RIAK: I don't know how the legislatures sleep at night.

O'REILLY: Well, we asked -- we asked Representative Harold Dutton of Houston why they're going through the exercise, because as you rightly pointed out, they really don't need to change the law unless they want to include -- grandparents are the only ones that would gain corporal punishment under this.

But he said, quote, "Most Texans are confused where they have the right to use corporal punishment within the home. They want to clarify the situation." Now, are you against all spanking?

RIAK: I'm against -- I would like to see children have the same protection against assault and battery that you and I have.

O'REILLY: All right, so you -- if my little kid, 6 years old, runs into the street, and I tell him five times not to and he still does, and I give him a whack on the bottom, you're going to tell me I broke the law?

RIAK: Well, I'm going to tell you that there are a lot better ways to protect children from traffic than whacking them.

O'REILLY: But that's none of your business. If it's my child -- if it's my child, it's none of your business how I choose to discipline the child, if I don't beat the child, if I give the child a whack and the kid remembers the association. Why is it Jordan Riak's business because you think a time-out might be more effective? Aren't you intruding on my rights as a parent?

RIAK: Well, you know, that's exactly the same argument that wife beaters raised 20 years ago.

O'REILLY: Really?

RIAK: How I treat my wife is not the government's business.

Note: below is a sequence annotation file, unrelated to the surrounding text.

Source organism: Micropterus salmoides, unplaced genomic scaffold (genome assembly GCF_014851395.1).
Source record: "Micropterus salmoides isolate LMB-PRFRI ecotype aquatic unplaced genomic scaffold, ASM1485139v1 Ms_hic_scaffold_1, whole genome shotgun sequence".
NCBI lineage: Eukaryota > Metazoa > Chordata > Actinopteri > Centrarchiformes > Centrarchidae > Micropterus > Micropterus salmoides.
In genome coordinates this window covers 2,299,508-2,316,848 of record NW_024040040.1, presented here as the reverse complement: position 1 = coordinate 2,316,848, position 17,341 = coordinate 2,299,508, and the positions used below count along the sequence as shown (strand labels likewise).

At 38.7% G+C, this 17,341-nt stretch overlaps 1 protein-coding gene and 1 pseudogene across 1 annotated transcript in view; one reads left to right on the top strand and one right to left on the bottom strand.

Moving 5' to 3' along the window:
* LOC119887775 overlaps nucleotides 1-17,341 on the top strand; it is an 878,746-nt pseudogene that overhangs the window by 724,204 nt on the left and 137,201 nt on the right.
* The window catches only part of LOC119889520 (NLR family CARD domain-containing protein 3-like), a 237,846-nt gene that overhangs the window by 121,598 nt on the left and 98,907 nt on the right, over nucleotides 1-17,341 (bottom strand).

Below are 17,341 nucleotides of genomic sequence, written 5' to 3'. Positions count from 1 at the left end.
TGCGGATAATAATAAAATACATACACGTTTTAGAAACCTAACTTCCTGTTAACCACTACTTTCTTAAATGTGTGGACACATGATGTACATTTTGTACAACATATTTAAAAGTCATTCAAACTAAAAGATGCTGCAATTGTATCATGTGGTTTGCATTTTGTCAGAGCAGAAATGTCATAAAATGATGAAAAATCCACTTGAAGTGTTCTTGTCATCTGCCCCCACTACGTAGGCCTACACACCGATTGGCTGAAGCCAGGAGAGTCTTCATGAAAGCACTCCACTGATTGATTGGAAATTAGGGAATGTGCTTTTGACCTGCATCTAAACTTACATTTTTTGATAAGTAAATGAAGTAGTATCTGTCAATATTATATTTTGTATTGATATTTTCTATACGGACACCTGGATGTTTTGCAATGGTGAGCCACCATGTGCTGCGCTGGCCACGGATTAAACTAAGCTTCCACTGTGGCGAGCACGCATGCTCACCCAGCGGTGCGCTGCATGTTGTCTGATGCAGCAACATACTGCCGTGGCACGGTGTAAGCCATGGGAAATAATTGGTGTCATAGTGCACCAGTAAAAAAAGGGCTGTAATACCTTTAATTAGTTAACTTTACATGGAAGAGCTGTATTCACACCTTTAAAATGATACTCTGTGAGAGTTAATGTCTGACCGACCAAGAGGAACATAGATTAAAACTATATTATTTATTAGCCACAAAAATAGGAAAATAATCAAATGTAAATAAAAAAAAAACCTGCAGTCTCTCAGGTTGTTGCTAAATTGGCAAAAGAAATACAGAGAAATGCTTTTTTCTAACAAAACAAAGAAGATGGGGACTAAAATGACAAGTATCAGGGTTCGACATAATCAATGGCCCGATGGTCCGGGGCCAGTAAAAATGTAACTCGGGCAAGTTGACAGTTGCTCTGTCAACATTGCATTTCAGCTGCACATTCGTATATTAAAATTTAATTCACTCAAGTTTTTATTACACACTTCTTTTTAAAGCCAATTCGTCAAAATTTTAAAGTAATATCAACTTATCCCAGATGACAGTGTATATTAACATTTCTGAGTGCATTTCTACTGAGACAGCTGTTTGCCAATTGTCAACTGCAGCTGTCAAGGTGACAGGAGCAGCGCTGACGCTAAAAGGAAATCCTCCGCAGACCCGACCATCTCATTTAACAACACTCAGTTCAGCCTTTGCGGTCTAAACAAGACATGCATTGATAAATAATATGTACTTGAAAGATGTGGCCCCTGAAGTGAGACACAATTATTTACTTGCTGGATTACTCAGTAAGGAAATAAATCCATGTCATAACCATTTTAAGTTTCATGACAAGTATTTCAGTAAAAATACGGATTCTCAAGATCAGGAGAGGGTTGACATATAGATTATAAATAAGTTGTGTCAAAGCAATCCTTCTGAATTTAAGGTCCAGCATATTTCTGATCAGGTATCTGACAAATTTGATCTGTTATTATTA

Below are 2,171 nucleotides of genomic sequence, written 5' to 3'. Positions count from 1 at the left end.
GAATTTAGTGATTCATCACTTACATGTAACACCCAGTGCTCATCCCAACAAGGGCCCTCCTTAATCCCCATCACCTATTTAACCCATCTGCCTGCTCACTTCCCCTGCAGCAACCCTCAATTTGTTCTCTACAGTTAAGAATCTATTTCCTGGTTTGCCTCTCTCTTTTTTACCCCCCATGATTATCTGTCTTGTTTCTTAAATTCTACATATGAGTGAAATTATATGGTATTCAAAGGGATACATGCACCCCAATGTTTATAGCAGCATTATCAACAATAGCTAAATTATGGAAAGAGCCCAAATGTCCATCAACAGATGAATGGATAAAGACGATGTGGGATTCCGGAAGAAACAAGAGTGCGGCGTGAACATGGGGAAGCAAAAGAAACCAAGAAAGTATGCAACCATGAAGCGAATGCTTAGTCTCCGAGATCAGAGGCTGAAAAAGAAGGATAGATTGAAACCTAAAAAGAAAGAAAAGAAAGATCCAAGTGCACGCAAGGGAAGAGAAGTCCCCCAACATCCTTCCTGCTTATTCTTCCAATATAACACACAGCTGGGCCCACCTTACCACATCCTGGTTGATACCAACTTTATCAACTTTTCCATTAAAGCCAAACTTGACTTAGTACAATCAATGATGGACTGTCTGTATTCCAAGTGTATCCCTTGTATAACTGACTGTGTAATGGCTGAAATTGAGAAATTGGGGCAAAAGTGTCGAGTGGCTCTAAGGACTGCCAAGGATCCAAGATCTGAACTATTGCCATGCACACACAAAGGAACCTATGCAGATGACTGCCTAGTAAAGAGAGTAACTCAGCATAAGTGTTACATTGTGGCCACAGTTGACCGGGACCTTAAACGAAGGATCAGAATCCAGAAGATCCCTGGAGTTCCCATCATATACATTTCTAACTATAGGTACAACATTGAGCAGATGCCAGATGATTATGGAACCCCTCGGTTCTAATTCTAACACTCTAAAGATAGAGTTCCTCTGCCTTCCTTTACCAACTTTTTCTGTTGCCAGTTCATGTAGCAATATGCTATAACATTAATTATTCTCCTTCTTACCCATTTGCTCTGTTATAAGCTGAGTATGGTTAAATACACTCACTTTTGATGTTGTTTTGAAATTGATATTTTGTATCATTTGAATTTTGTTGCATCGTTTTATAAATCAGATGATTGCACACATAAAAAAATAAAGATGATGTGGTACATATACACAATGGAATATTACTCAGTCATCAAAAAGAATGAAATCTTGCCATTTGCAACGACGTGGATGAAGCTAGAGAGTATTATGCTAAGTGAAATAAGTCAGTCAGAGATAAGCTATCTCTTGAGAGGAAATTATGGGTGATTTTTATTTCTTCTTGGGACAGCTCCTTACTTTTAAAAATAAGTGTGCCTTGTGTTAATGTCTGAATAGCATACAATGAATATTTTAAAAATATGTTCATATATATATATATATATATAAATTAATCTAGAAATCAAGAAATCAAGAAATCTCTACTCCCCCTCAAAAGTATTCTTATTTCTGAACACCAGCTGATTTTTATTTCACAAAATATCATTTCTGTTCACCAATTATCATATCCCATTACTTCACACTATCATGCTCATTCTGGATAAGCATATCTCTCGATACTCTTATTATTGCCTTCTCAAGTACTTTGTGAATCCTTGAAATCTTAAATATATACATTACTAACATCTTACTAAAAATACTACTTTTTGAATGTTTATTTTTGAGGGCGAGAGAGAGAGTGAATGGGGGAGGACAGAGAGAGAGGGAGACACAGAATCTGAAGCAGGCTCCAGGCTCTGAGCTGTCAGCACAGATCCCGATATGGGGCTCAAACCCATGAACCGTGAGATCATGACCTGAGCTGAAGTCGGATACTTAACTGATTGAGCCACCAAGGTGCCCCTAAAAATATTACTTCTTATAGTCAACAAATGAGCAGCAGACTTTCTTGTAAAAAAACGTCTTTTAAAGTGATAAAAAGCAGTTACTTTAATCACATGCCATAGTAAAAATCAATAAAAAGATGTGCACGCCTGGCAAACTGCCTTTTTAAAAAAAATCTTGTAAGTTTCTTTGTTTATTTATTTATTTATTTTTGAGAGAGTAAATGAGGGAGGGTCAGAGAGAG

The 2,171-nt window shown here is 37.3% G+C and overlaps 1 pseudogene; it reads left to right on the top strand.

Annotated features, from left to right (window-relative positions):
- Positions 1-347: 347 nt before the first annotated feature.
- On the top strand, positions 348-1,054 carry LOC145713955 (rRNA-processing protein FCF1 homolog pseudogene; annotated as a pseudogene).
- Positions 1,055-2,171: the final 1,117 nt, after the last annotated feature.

O'REILLY: No, I mean, wife beating is wife beating. A whack on the behind is a whack on the behind. Certainly, you're not correlating the two.

RIAK: Well, when you -- once you open the door to assault and battery, that door, when it's open a crack, you're going to have people taking terrific advantage of it. And the result is in Texas, 204 children were killed last year as a result of abuse.

O'REILLY: All right. Look, we -- there is no program on the air that campaigns to the safety of children more than "The Factor." But I think you're making a huge mistake here by telling American parents that society has a right to come into their home and tell them how to raise their children. And that's pretty much what they are doing.

Beating -- beating and abuse, I'm with you all the way. But the authorities should be able to distinguish between a whack on the behind and beating and abuse.

RIAK: Well, the best way to resolve the dilemma and to remove all the ambiguity is to do what 13 other countries have done, and that is to give children the same protection that adults have against assault and battery.

O'REILLY: Sir, your assault and battery is my whack on the behind.

That's where the problem comes.

RIAK: A prosecutor -- a prosecutor will decide, just as they decide in all other cases. Why should children have less protection?

O'REILLY: If I'm unlucky enough to live in Marin County, and I whack my little kid on the behind because he goes in the street, that prosecutor might charge me with a felony, where in another county, the prosecutor will say it's a whack on the behind.

I think you're on dangerous turf here, Mr. Riak. I appreciate your concern for the kids, but I don't think they should be -- I think but abuse is abuse, and the laws should stand. Appreciate your time.

RIAK: But the laws should protect the children. Children need protection.

O'REILLY: All right.

Our new billoreilly.com poll question asks did you or do you spank your kids? All right. That's billoreilly.com. Yes or no.

We'll be back with the most controversial story of the evening. Al Sharpton in a moment.

(NEWSBREAK) (COMMERCIAL BREAK)

Content and Programming Copyright 2005 Fox News Network, Inc. ALL RIGHTS RESERVED. Transcription Copyright 2005 Federal Document Clearing House, Inc., which takes sole responsibility for the accuracy of the transcription. ALL RIGHTS RESERVED.




Corpun file 16121

The Patriot Ledger, Quincy, Massachusetts, 30 April 2005

Plymouth father is arrested for using belt on son, 12

By Tamara Race
The Patriot Ledger

PLYMOUTH - A father who used a belt to spank his 12-year-old son over forgotten homework is facing a felony assault charge and an investigation by the state Department of Social Services.